Editor's Note: Don is the Communications Manager for the Mediation Committee, and recipient of this year's Committee Leader of the Year for his work in 2017. We thank Don for his continued efforts and support!
Section 101(54) defines “transfer” to mean “each mode, direct or indirect, absolute or conditional, voluntary or involuntary, of disposing of or parting with (i) property; or (ii) an interest in property.” But is a deposit or wire transfer into a debtor’s bank account a “transfer” within the meaning of § 101(54)?
Bankruptcy trustees have tested the limits of the § 546(e) safe harbor since its enactment. In case after case, the courts, with few exceptions, have expanded those limits — that is, perhaps, until now. On Monday, Nov. 6, 2017, the U.S. Supreme Court heard argument in the case of Merit Management Group LP v.
Section 727(b) of the Bankruptcy Code provides for the discharge of debts that arose prior to the petition date.
The U.S. Supreme Court has, for four decades, been rocking the boat [that’s Justice Blackmun’s metaphor] on bankruptcy court authority. First, they almost killed the Code, coming within one vote of declaring the entire Bankruptcy Code unconstitutional. Then, they limit and mess with it some more.
Section 523(a)(2)(B) provides that an individual debtor’s debt is not discharged to the extent the debt was obtained by use of a statement in writing that (1) is materially false, (2) is respecting the debtor’s financial condition, (3) is one on which the creditor reasonably relied and (4) was caused by the debtor to be made or published with intent to deceive. Recently, in Privitera v.
Commingling of funds frequently occurs in fraud cases and is notably common in Ponzi scheme cases. It occurs when funds belonging to one party are deposited into the same bank account as funds that belong to a different party. Because money is fungible, it is not possible to trace exactly which dollars belong to which party if they reside in the same bank account.
On May 15, 2017, the Supreme Court in Midland Funding, LLC v.
When the trustee of a bankrupt company sues to avoid allegedly fraudulent transfers, one threshold element that he or she must generally show is that the transfer left the debtor with “unreasonably small capital.” Recent appeals in the SemCrude and Adelphia bankruptcy cases demonstrate that this a tough showing to make.
In Janvey v. Golf Channel, Inc., No. 13-11305 (5th Cir. Aug. 22, 2016), arising from the SEC enforcement action against Stanford International Bank, Ltd., pending in the U.S. District Court for the N.D. Tex., the U.S. Court of Appeals for the Fifth Circuit addressed the issue of whether trade creditors who fully perform in the ordinary course at market rates provide reasonably equivalent value to a Ponzi scheme, under the Bankruptcy Code and fraudulent transfer law in Texas (and beyond).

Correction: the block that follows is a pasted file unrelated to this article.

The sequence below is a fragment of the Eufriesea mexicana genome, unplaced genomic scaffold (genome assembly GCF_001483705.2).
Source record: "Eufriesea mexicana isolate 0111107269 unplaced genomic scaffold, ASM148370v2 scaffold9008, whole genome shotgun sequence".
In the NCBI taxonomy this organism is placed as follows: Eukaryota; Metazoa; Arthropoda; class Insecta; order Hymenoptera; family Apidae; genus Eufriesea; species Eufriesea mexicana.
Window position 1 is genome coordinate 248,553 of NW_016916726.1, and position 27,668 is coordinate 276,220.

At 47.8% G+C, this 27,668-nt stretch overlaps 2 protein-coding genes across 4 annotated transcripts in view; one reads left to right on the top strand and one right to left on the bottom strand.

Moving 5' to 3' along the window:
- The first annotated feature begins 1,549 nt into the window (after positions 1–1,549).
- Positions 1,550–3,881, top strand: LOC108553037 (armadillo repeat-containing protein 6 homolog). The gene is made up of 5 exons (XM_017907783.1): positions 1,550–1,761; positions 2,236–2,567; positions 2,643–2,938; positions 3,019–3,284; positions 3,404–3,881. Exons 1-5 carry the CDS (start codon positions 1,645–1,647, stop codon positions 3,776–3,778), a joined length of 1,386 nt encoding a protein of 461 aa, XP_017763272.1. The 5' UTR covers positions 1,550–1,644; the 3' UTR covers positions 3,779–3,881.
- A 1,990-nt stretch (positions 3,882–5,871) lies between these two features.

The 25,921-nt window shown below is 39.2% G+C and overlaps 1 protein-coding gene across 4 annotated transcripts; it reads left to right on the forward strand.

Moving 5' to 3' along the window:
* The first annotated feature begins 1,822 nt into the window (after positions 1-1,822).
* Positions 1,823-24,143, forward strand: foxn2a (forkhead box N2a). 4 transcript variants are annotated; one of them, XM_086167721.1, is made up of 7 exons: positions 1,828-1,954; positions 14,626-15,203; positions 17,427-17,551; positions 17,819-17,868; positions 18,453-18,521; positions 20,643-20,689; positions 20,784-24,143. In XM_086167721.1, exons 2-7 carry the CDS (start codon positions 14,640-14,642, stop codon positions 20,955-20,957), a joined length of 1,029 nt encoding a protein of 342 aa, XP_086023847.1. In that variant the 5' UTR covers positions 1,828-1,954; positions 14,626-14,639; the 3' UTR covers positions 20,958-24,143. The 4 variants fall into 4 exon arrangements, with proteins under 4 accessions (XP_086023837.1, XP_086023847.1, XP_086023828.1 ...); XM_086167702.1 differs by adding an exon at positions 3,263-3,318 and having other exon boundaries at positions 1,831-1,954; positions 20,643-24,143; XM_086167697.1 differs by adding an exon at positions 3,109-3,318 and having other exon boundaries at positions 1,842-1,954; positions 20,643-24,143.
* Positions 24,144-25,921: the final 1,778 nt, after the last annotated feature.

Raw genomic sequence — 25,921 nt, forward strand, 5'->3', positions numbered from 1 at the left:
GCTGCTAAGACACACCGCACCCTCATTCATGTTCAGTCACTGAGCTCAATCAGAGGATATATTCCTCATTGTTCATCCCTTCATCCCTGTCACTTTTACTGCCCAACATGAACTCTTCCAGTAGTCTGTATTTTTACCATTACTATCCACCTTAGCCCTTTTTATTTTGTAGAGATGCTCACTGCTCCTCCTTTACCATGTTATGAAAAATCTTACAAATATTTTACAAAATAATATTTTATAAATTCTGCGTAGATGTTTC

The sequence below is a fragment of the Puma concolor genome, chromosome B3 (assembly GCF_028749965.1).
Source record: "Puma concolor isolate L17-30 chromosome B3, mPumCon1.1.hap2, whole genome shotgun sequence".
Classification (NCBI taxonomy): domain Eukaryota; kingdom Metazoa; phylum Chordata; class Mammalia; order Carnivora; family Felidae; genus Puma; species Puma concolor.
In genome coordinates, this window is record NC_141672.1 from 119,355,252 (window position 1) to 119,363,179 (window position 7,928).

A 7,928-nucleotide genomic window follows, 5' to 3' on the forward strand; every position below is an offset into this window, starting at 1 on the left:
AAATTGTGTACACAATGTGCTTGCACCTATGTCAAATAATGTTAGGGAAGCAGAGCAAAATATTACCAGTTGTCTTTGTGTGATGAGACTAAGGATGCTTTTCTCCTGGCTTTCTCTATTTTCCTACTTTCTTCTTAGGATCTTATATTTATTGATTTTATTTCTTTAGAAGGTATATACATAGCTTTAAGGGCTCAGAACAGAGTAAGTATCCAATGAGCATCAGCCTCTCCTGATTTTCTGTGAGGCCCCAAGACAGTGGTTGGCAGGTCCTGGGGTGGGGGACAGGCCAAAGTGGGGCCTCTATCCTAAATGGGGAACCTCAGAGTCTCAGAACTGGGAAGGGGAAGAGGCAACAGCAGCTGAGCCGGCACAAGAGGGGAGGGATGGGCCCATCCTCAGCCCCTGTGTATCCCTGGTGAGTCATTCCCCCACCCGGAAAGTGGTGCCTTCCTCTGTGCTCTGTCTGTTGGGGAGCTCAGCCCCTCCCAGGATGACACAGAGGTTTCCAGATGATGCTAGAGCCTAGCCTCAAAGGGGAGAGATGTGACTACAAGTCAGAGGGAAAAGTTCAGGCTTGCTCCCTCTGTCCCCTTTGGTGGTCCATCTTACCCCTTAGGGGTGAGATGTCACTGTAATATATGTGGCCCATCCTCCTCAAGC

The topic of the most recent Commercial Fraud Committee call, discussed the Uniform Voidable Transactions Act (UVTA), formerly named the Uniform Fraudulent Transfer Act (UFTA), which was amended (and retitled) in 2014 for the first time since its creation in 1984. According to the Uniform Law Commission, the amended Act, which strengthens creditor protections by providing remedies for certain transactions by a debtor that are unfair to the debtor’s creditors, addresses a small number of narrowly-defined issues and is not a comprehensive revision of the Act.
Guest speaker, James Lodoen, Esq., a partner at Linquist & Vennum, PLLP in Minneapolis, discusses Finn v. Alliance Bank (S. Ct. Minn. 2015), Kelley v. Opportunity Finance, LLC, et al. (In re Petters Company, Inc., et al.) (Bankr. D. Minn. May 31, 2016), and the Ponzi-scheme presumption.
The Commission recommended that section 550 be amended to permit the trustee to name an alleged subsequent transferee as a defendant in the original complaint to avoid any transfer under Bankruptcy Code sections 544, 545, 547, 548, 549, or 553(b), and to recover such property under section 550, rather than filing an avoidance action prior to filing a recovery action, as the Code currently requires.
People and Assets on the Move Overseas: What You Need to Know to Hold Everything Still and Seize the Assets
The Chapter 11 Commission Report recommended that the burden of proof for appointing a Chapter 11 Trustee under 1104(a) be changed from clear and convincing evidence to a preponderance of the evidence. The Commissioners determined that the existing more stringent standard has a chilling effect on parties-in-interest seeking the appointment of a Trustee, that the benefits of having a Trustee in appropriate cases outweigh the risks of abuse and unnecessary distractions that a lower standard could bring, and that adopting a preponderance of the evidence standard would resolve a split among the courts on this issue.
During this call, Geoffrey L. Berman discussed the ABI’s Commission Report to Study the Reform of Chapter 11, particularly its recommendations related to In Pari Delicto. In addition, the committee’s leadership discussed the various projects and presentations the committee is working on in the coming months.
Advanced Defenses to Avoidance Actions: Understanding Them Can Make All The Difference